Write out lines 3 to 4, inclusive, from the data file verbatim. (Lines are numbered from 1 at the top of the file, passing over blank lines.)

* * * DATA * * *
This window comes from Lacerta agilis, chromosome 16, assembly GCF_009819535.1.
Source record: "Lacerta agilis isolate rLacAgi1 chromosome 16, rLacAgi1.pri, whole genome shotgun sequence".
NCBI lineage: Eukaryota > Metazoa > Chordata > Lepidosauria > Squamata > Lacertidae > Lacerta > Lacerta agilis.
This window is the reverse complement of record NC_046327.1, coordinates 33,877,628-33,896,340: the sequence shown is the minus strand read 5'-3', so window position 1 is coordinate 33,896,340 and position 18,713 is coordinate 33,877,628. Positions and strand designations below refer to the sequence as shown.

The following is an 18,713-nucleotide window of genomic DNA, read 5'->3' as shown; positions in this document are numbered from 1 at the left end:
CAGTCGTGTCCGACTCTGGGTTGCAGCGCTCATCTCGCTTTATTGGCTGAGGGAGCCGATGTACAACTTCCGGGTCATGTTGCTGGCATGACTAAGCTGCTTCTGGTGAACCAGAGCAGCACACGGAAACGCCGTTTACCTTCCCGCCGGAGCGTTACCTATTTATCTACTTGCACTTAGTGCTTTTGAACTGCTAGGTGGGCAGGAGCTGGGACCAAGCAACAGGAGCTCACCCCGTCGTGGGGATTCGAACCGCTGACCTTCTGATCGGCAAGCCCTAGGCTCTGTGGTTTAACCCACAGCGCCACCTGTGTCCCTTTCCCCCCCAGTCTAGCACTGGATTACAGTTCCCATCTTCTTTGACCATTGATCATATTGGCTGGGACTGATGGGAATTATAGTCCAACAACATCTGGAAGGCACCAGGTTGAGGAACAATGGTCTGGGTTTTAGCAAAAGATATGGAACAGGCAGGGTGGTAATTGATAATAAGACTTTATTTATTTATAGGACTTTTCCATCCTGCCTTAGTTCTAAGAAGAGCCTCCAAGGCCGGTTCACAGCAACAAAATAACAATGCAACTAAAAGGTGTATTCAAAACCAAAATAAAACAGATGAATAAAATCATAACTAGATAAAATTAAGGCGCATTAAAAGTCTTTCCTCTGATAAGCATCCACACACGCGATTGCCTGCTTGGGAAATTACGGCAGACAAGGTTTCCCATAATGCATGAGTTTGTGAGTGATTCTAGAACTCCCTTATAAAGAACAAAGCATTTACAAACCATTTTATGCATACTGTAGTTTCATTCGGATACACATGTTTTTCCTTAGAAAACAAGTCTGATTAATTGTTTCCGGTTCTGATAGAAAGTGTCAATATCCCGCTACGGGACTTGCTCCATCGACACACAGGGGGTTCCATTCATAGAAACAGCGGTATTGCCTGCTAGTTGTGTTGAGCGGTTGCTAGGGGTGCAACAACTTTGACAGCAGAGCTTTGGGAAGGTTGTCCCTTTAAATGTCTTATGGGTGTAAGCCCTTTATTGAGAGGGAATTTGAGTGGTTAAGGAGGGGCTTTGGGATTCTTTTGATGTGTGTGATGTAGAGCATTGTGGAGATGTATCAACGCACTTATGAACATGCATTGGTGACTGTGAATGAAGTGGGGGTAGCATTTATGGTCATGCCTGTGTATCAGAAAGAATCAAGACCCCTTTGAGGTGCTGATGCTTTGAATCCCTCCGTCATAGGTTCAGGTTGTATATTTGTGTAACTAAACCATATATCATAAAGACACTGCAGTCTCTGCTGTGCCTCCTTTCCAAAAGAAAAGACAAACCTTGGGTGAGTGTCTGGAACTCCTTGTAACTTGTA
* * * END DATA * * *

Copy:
NCBI lineage: Eukaryota > Metazoa > Chordata > Lepidosauria > Squamata > Lacertidae > Lacerta > Lacerta agilis.
This window is the reverse complement of record NC_046327.1, coordinates 33,877,628-33,896,340: the sequence shown is the minus strand read 5'-3', so window position 1 is coordinate 33,896,340 and position 18,713 is coordinate 33,877,628. Positions and strand designations below refer to the sequence as shown.